My view is that too many “opportunities” ultimately end with buyers making no decision. This is an unfortunate outcome for all vendors that were involved but also represents a waste of time, effort and resources for companies doing evaluations.
One of the major reasons for no decisions is a lack of adequate payback/value. I believe many sellers would struggle to help create an enterprise view of potential value.
Buying cycles that will become committee decisions are far more complex for sellers to execute. It is important that there be some identified benefit for each major stakeholder if a purchase is going to be made.
CCS® helps clients identify the titles that are likely to be involved if a seller is going to sell, fund and implement offerings. These stakeholders have different objectives and business outcomes they hope to achieve in making purchase decisions.
Many sellers are unable to gain access to all the stakeholders by:
- Starting with levels in the organization whose interest is primarily in offerings rather than business outcomes.
- Asking lower levels for access to other titles. There are 3 ways of gaining access to stakeholders listed here in decreasing degree of probability of being successful:
- Ask for access to higher levels (typical in bottom-up sales approaches)/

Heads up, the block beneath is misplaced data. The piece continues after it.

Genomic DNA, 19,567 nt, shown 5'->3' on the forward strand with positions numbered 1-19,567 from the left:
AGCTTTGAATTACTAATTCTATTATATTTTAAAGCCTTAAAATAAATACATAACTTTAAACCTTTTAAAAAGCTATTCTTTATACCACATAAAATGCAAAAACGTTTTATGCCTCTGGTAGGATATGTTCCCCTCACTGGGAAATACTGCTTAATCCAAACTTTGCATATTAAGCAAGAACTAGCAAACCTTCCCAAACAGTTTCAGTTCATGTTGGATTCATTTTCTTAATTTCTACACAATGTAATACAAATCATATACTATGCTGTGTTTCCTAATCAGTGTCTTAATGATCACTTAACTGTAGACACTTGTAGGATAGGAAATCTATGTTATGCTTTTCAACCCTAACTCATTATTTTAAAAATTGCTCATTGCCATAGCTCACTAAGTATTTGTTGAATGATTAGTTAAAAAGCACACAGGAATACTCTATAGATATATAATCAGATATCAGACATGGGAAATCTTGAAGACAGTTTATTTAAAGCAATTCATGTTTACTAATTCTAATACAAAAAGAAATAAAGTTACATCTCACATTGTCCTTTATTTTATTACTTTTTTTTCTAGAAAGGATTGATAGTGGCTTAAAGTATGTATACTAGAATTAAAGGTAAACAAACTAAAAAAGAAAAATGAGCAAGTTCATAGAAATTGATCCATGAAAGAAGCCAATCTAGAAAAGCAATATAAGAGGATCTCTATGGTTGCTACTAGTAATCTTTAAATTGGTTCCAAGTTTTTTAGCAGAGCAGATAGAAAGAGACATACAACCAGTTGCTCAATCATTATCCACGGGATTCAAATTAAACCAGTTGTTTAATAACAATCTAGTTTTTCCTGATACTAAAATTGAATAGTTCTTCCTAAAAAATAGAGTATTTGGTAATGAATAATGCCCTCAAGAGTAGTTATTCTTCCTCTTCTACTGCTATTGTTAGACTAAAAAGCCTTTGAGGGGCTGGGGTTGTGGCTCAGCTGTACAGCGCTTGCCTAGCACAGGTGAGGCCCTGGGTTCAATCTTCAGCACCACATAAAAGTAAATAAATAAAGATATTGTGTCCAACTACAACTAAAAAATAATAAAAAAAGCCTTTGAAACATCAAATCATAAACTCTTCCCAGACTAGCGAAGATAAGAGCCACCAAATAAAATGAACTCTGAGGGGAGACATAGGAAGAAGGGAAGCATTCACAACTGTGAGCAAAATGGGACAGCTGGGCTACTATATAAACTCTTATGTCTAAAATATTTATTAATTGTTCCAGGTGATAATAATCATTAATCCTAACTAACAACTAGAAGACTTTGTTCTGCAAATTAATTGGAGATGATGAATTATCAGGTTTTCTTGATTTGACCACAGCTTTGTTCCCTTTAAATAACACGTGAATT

- Ask for access laterally (to peers of the initial contact)
- Ask for access downward to people lower in the organization.
In my experience top-down access has the quickest and highest probability of conducting successful sales/buying cycles.
I say that because decision maker levels will self-qualify. By that I mean if they don’t see adequate potential value they won’t waste their nor their subordinates’ time.
When calling on each Key Player, sellers should have menus of potential business outcomes and uncover as many as possible.
By doing so sellers have the ability to summarize potential value for each person involved in the decision. Often it is necessary to help buyers understand their baseline metrics (where they are without the seller’s offering) and have them project the potential improvement. It is important that the Key Players quantify the results they feel they can achieve.
At some point in the buying cycle it can be a competitive differentiator to have the committee realize the total potential value of moving forward with a seller’s recommendation. This approach can neutralize what may be a seller’s most formidable competitor: No decision.
By John Holland, Chief Content Officer, CustomerCentric Selling®